<v Dempsey Travis>replace him as chief executive officer of Fortune 500 Company. <v Dempsey Travis>There was one mistake made. The mistake was that Jerry permitted his picture to appear on <v Dempsey Travis>the front page of Fortune magazine. <v John Callaway>When he had never done it before. It's the first time he'd broken his own rule, right? <v Dempsey Travis>Write his own rule and all hell broke loose. <v Dempsey Travis>What happened is that White Boys Network CEO networks say, look, <v Dempsey Travis>we cannot break up this club. <v Dempsey Travis>Blacks don't fit. Within six months jerry was on his way out. <v Dempsey Travis>He never made CEO. <v John Callaway>Now, the other thing which Reverend Riddick, I want you to comment on, and that is those <v John Callaway>who would say, look, the real issue, that Operation Push, interestingly enough, has not <v John Callaway>addressed, is this whole issue of using Michael Jordan, Spike Lee and others <v John Callaway>to sell these high priced status shoes <v John Callaway>to black teenagers, among others, kids that are using them perhaps for the wrong reasons, <v John Callaway>who maybe can't even afford them, who are killing each other over them. <v John Callaway>And why don't you address yourself to that question they would ask?
<v George Riddick>Well, first of all, we don't think the issue is Michael or Spike. <v George Riddick>They are friends of ours. But even if they were not, you know, John Thompson or any of <v George Riddick>them, they are very adequate role models. <v George Riddick>And it is unfortunate that the circumstances of the way they are marketed <v George Riddick>and other circumstances in the total media have, <v George Riddick>in addition to, of course, agendas of others, gangs <v George Riddick>and others have led to the violence. <v George Riddick>But it has nothing to do with them. <v George Riddick>I might say. And our issue is not that we do <v George Riddick>not discount, as a matter of fact, we emphasize the need <v George Riddick>for entrepreneurship, but there are many strategies of reaching <v George Riddick>entrepreneurship, particularly when you're in a climate where banks are not readily <v George Riddick>listening to the matter of your securing additional loans or additional <v George Riddick>capitalization to get started. <v George Riddick>When the average age of a black entering business is thirty eight.
<v George Riddick>And when you are beginning to try to expand this situation, you <v George Riddick>need many strategies. And we're just simply saying one of the strategies that has <v George Riddick>been more successful has been one that is involved us in seeking <v George Riddick>relationships of reciprocal relationships with larger corporations. <v George Riddick>After all, we - <v John Callaway>But you're not you're not answering, well, you're answering, but it seems to me that <v John Callaway>you're saying that you do not wish to make an issue out of the Michael Jordan - <v George Riddick>No, no. <v John Callaway>For example, the Jordan that he's a friend of yours, etc. <v John Callaway>Anybody else at the table concerned about this? <v George Kalidonis>Let me ask a question. One of the largest concentrations of wealth in the black community <v George Kalidonis>is the athletes, along with entertainers and others. <v George Kalidonis>The history of of ethnic groups in this country is that they bank their own businesses in <v George Kalidonis>the beginning. None of those neighborhood businesses are ever bankable, just not in the <v George Kalidonis>nature of things. Why is it unreasonable to ask Michael Jordan and <v George Kalidonis>others to put a lot of money into a seed capital fund in order to support <v George Kalidonis>entrepreneurship in the neighborhoods? <v John Callaway>And have Nike match? <v Speaker>[Overlapping chatter] <v George Kalidonis> Have Nike match it, absolutely.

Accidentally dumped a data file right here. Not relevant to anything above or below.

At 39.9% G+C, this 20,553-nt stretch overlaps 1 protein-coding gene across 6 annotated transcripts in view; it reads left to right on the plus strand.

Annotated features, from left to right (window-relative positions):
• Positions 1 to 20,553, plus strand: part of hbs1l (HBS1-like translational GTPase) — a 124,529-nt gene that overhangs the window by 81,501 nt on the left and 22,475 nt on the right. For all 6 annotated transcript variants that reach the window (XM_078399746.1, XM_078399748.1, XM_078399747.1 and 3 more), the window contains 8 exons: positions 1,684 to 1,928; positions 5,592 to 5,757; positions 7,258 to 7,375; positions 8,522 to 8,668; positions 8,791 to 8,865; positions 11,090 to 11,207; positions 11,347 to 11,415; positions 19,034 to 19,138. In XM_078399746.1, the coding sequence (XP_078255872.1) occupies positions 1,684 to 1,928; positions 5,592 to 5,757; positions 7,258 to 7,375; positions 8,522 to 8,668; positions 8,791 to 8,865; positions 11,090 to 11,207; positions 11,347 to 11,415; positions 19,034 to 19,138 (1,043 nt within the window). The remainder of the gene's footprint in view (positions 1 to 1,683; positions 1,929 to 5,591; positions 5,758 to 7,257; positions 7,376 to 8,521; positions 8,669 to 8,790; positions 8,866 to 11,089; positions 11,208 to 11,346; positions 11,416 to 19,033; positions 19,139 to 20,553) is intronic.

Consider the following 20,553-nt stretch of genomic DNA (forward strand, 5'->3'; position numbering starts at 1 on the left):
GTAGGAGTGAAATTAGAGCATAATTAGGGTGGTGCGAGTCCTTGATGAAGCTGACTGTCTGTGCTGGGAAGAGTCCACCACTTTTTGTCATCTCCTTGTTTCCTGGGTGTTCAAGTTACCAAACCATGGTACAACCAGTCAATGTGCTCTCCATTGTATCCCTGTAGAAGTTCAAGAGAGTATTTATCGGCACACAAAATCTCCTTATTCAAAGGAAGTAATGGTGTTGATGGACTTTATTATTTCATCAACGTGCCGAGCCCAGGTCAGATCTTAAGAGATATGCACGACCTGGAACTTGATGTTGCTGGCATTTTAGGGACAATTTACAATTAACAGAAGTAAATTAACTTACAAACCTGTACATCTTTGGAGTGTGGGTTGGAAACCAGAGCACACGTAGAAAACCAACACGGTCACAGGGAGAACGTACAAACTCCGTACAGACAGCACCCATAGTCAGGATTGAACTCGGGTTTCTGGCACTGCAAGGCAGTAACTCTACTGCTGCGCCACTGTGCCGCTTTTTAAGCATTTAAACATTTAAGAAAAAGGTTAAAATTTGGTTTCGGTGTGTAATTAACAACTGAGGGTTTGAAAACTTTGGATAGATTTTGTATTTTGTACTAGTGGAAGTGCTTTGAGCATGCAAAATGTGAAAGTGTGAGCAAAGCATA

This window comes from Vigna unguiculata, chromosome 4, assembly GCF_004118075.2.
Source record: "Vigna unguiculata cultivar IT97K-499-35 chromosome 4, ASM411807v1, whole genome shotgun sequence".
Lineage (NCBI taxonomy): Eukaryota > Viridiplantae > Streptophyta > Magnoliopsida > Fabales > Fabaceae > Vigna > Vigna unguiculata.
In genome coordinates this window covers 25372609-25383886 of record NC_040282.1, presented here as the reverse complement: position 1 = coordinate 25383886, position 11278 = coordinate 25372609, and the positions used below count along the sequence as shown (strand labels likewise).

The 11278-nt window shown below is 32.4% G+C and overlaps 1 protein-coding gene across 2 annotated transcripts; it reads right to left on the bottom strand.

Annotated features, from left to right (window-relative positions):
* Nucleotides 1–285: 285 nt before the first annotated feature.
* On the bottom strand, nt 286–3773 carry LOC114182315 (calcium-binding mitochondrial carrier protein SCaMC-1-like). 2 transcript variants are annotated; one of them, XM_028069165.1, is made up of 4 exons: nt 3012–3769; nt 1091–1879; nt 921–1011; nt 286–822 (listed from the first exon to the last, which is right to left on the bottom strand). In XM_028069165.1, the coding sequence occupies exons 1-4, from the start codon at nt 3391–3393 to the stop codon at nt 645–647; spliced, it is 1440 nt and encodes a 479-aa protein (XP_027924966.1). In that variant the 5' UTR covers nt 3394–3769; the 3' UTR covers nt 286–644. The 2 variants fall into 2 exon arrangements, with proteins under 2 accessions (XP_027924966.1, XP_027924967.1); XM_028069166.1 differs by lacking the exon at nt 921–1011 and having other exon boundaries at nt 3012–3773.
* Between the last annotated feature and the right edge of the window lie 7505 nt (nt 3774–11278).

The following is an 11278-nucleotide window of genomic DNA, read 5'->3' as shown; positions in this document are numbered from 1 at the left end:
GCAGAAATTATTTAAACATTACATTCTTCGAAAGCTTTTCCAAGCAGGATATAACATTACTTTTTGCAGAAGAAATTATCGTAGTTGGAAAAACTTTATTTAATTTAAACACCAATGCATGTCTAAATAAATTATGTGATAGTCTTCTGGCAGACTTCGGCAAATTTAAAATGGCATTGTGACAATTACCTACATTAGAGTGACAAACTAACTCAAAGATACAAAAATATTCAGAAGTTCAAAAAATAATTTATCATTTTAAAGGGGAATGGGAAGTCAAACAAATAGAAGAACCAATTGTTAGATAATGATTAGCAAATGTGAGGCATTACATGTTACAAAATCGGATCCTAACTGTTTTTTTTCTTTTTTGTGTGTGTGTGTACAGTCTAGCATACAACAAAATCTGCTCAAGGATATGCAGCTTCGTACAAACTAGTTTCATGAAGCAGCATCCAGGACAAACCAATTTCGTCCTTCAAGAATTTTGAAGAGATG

<v George Kalidonis>That's the appropriate strategy. <v Barbara Proctor>I think that placing an undue burden <v Barbara Proctor>on a Michael and a Spike that you would not place on a Larry Bird <v Barbara Proctor>or a Bill Friedkin is is simply expanding the <v Barbara Proctor>exploitation that has gone on. <v Barbara Proctor>I do not believe that it is Michael's responsibility alone. <v John Callaway>Unless Michael heard something like this and said yeah that interests me. <v Barbara Proctor>No I agree with that. And I don't want to minimize. <v Barbara Proctor>I think it's an excellent idea. But I think also with men in that capacity <v Barbara Proctor>and earning that money, are few and far between. <v Barbara Proctor>Around them are financial structures and legal structures - <v George Kalidonis>Absolutely agree there. <v Barbara Proctor>Athletes who are not black and who do not always guide them to <v Barbara Proctor>reinvest in their own communities. I think that is important. <v George Riddick>I'm sorry, but one of the things overlooked. I think Barbara's absolutely right. <v George Riddick>But one of the things is overlooked is that a number of black athletes have <v George Riddick>invested in substantial sized firms that